I fully support Tom Crawford’s column in the May 5 edition of The Times. He contends Gov. Nathan Deal is not justified in signing the “campus carry” bill into law. However, some of his contentions could be used to defend the governor’s decision.
A male student carrying a handgun or shouldering an assault weapon could help in feeling empowered. He could impress the opposite sex with his newly acquired accessory. Now he has the means to be a hero in the face of danger.
Carrying a weapon to the classroom could discourage professors from any liberal persuasion. If they lectured on the science of evolution, the reasons for global warming or argued for freedom of the press, a gun could dampen such openly biased statements.
A female student carrying her Smith & Wesson while on a date would send a somber warning. Another female who tried to entice her boyfriend away from her would find her own existence endangered. If this other female was a “campus carry,” the conflict could easily be resolved with a shootout in the cafeteria.
If students begin losing their lives because of this new law, the Georgia legislature would likely become concerned. What if a student is too poor to buy a gun for protection? Concerned about justice, the legislature could decide, at George’s expense, to provide guns to thousands of money-challenged students.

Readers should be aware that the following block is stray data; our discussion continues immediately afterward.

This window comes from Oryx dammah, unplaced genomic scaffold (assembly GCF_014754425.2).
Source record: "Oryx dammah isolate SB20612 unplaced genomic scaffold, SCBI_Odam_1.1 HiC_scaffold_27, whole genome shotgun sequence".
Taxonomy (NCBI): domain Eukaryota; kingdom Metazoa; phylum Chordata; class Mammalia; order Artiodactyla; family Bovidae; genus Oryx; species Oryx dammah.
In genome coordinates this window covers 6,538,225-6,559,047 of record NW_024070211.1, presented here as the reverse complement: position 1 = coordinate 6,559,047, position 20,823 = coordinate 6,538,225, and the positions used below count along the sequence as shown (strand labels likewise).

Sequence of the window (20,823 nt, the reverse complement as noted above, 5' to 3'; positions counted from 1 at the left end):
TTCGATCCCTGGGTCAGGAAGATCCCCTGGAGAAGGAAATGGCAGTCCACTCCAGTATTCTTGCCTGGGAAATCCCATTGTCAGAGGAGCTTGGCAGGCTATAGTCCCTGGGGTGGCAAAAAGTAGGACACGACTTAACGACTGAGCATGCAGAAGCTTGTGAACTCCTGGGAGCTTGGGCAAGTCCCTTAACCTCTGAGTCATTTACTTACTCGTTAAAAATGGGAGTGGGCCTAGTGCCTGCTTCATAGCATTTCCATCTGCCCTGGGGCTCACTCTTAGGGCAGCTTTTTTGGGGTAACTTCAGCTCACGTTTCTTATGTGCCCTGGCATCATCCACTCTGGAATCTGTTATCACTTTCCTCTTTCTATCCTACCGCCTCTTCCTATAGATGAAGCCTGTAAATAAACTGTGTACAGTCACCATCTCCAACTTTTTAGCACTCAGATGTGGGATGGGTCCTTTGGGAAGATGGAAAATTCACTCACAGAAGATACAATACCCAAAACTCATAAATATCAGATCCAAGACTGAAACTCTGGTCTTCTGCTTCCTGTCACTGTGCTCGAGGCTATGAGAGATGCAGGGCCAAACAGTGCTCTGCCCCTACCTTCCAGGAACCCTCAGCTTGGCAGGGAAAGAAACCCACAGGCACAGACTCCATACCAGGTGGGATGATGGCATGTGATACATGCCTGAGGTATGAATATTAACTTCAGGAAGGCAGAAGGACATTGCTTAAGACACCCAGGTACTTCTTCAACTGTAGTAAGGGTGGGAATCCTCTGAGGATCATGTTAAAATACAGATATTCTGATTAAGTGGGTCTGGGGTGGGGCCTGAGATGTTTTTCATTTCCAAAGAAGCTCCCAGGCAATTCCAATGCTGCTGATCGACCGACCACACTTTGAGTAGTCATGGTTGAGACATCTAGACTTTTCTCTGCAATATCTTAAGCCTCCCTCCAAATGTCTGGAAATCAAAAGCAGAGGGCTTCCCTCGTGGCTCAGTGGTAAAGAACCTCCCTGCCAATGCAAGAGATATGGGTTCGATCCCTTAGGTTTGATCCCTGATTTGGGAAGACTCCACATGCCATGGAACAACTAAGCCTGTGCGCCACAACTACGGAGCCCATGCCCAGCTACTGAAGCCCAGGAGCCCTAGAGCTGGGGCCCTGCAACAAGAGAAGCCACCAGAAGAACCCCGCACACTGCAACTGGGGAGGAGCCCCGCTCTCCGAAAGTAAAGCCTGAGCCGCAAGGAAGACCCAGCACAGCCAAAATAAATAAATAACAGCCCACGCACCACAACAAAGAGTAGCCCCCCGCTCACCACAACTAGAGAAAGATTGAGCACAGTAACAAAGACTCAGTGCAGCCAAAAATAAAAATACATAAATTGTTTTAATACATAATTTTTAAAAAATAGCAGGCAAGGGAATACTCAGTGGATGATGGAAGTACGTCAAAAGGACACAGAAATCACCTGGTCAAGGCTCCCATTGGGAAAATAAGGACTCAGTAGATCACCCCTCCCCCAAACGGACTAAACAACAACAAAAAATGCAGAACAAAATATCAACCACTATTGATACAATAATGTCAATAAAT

Even though the law prohibits gun-carry at sporting events, student housing or in administrative offices, it doesn’t mean a student couldn’t ignore the prohibition. Students are free to believe that the Second Amendment supersedes other laws.
This law signed by the governor will create new jobs and grow the economy in Georgia. Students over 21 will begin buying guns, holsters, bullets, and lockable storage boxes.
It will require hiring more campus police. Additional nurses and doctors will be needed for health care centers. Even gun supporters might concur that counselors be hired for those unfortunate souls who have a pathological phobia about “campus carry.”